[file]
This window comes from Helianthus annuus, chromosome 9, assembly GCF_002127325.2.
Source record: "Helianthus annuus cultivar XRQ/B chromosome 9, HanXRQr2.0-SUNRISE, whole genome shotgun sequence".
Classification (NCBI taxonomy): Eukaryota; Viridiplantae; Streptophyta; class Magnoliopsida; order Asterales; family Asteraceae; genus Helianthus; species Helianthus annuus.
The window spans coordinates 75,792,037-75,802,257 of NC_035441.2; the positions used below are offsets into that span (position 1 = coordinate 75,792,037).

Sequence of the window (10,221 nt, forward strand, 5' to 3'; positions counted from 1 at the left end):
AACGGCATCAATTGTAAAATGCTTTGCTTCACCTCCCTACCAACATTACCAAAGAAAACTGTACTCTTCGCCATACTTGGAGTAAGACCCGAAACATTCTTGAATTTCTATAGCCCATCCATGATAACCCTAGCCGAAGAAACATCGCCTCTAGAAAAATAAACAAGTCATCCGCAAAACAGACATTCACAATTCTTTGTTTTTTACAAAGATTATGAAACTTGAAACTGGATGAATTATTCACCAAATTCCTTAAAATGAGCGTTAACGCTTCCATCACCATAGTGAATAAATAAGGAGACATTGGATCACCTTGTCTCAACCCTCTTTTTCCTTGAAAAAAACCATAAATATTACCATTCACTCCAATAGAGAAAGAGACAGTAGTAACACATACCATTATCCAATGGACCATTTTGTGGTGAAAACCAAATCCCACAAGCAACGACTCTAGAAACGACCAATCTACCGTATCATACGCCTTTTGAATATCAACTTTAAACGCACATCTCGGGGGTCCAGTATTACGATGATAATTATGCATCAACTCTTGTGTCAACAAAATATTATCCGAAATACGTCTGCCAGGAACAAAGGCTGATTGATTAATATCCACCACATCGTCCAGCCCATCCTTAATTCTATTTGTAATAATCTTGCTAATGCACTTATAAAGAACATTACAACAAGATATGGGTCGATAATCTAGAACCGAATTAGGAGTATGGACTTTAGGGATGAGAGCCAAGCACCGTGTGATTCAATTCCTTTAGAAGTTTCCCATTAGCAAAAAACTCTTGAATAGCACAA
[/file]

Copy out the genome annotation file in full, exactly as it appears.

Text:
This window comes from Helianthus annuus, chromosome 9, assembly GCF_002127325.2.
Source record: "Helianthus annuus cultivar XRQ/B chromosome 9, HanXRQr2.0-SUNRISE, whole genome shotgun sequence".
Classification (NCBI taxonomy): Eukaryota; Viridiplantae; Streptophyta; class Magnoliopsida; order Asterales; family Asteraceae; genus Helianthus; species Helianthus annuus.
The window spans coordinates 75,792,037-75,802,257 of NC_035441.2; the positions used below are offsets into that span (position 1 = coordinate 75,792,037).

Sequence of the window (10,221 nt, forward strand, 5' to 3'; positions counted from 1 at the left end):
AACGGCATCAATTGTAAAATGCTTTGCTTCACCTCCCTACCAACATTACCAAAGAAAACTGTACTCTTCGCCATACTTGGAGTAAGACCCGAAACATTCTTGAATTTCTATAGCCCATCCATGATAACCCTAGCCGAAGAAACATCGCCTCTAGAAAAATAAACAAGTCATCCGCAAAACAGACATTCACAATTCTTTGTTTTTTACAAAGATTATGAAACTTGAAACTGGATGAATTATTCACCAAATTCCTTAAAATGAGCGTTAACGCTTCCATCACCATAGTGAATAAATAAGGAGACATTGGATCACCTTGTCTCAACCCTCTTTTTCCTTGAAAAAAACCATAAATATTACCATTCACTCCAATAGAGAAAGAGACAGTAGTAACACATACCATTATCCAATGGACCATTTTGTGGTGAAAACCAAATCCCACAAGCAACGACTCTAGAAACGACCAATCTACCGTATCATACGCCTTTTGAATATCAACTTTAAACGCACATCTCGGGGGTCCAGTATTACGATGATAATTATGCATCAACTCTTGTGTCAACAAAATATTATCCGAAATACGTCTGCCAGGAACAAAGGCTGATTGATTAATATCCACCACATCGTCCAGCCCATCCTTAATTCTATTTGTAATAATCTTGCTAATGCACTTATAAAGAACATTACAACAAGATATGGGTCGATAATCTAGAACCGAATTAGGAGTATGGACTTTAGGGATGAGAGCCAAGCACCGTGTGATTCAATTCCTTTAGAAGTTTCCCATTAGCAAAAAACTCTTGAATAGCACAA